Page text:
This morning at 5am, my daughter stood by my side of the bed, whispering Mommy and petting my arm. I came awake with the state of mind that I think is reserved for caretakers being awakened in the night – absolutely clear and fully functional yet able to fall back asleep as soon as the need level is assessed.

“What is it, my love?”

“Mommy, I want to lie down next to you.”

We shuffled her into bed between me and R. She pulled her Bunny up close to her chest and snuggled her head into my shoulder as she rolled the length of her body up against mine.

“I’m growing up so big Mommy.”

“I know you are, my love.”

“Not too big for cuddles.”

My mind went back to the last time I snuggled with my mom. She was laying in bed, watching TV, hooked up to oxygen, and recovering from any one of the number of various assaults her body was under – cancer, chemo, radiation, pneumonia, not enough coffee. She was in and out, nodding off in front of whatever was on, then coming awake suddenly at times. I remember that I had had a hard day, although I can’t remember why. Probably some combination of watching your mother die and the drama that comes with being in your early 20s. I laid down next to her in bed and vaguely turned my attention to whatever was on the screen. She turned to me, looked at my face, and knew I was in a tough place in my head. “C’mere,” she said, and put her arm out.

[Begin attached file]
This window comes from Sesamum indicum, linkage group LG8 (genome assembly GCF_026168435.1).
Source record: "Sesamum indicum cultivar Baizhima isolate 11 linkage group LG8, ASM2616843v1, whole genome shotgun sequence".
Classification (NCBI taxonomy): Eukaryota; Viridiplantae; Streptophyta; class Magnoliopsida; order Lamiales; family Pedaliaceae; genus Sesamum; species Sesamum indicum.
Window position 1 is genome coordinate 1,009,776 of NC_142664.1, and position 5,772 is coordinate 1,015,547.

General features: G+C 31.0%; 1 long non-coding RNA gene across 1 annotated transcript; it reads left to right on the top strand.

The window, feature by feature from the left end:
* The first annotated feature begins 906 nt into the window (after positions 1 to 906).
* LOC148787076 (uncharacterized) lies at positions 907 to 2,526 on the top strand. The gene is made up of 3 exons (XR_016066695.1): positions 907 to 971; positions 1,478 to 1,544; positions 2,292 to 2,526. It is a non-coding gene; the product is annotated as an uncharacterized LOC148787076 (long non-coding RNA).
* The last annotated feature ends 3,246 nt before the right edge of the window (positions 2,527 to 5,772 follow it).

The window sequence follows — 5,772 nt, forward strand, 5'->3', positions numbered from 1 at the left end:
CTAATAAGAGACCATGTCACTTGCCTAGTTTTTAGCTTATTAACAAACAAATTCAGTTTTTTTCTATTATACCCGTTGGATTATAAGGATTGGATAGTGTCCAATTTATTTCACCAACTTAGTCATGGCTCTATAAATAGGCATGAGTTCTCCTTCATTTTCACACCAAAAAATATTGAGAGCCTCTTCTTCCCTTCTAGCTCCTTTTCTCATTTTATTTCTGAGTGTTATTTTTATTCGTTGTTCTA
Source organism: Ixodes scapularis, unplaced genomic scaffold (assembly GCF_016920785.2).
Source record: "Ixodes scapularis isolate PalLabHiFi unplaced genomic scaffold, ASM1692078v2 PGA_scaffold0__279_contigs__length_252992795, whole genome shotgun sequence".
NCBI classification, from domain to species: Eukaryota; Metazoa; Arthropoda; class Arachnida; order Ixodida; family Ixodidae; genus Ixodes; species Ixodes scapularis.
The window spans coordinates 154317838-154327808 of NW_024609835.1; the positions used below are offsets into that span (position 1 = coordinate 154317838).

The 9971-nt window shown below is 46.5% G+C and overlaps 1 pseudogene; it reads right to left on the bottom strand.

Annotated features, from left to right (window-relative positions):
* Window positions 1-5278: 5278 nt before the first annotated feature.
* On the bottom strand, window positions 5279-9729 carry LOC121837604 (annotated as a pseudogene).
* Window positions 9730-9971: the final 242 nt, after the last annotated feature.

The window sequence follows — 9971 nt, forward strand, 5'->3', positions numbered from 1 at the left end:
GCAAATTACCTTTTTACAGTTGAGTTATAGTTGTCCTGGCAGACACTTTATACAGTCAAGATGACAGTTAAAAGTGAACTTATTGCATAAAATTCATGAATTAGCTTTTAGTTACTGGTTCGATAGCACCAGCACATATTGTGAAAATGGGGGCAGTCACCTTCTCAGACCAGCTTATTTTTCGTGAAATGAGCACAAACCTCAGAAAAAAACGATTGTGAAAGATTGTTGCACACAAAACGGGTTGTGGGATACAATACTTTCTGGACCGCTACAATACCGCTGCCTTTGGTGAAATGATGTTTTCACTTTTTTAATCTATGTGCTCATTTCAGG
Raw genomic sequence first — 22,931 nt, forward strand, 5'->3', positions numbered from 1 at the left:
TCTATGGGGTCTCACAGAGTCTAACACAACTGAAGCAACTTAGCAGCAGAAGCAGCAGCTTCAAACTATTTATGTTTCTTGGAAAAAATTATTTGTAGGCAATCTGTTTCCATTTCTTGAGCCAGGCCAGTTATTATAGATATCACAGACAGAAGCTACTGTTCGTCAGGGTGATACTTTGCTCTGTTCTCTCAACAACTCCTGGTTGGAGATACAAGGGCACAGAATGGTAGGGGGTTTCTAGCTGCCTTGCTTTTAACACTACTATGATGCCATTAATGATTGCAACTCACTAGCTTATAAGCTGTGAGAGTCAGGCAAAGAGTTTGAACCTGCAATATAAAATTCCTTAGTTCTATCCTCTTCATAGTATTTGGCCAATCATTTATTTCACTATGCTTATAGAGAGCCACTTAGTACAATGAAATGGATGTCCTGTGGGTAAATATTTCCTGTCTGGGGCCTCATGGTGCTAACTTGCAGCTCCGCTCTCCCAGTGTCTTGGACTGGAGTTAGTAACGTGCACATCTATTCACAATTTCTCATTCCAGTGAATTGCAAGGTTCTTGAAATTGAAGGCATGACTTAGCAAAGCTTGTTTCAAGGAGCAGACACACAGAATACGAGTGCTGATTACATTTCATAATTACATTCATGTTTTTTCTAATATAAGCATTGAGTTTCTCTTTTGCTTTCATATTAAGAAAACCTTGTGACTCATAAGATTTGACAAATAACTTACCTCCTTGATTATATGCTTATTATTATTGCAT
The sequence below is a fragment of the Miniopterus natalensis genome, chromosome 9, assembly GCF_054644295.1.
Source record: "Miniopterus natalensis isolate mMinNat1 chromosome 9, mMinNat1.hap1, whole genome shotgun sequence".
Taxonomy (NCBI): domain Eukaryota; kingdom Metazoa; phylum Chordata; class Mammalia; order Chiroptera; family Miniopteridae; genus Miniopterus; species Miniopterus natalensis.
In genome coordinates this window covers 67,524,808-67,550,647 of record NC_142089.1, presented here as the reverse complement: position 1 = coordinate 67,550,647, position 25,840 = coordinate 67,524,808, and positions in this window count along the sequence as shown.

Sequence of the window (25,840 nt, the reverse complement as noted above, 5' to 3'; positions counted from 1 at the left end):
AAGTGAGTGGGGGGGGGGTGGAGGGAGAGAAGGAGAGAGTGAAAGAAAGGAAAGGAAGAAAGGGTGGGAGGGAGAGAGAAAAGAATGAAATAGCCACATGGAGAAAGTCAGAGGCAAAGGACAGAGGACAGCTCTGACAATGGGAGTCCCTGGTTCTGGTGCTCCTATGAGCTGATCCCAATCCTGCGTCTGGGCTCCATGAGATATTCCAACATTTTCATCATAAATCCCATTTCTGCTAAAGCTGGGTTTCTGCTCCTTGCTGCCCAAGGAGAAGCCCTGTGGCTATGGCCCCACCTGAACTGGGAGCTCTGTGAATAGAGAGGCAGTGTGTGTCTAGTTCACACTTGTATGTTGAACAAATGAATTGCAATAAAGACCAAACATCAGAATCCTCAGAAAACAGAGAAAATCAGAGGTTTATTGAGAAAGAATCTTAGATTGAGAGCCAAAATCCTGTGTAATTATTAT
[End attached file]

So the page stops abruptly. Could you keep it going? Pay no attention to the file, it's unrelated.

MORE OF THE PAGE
It had been a long time at that point since I had last laid down next to my mom. Although we were an affectionate family, snuggling didn’t really extend past not minding that the other person’s leg touched yours throughout the movie you were watching. As I gingerly placed my head on her radiation burned skin, and tucked my body in close to her shrunken frame, I felt all backward. She was the one who was deathly ill – I should be comforting her. I felt selfish and silly. But I also felt relaxed, and safe. And for that little while, she was just my mom again, and not My Mom, Cancer Patient.

I nuzzled my daughter’s soft blonde hair and kissed her head.

“No,” I whispered. “Never too big for cuddles.”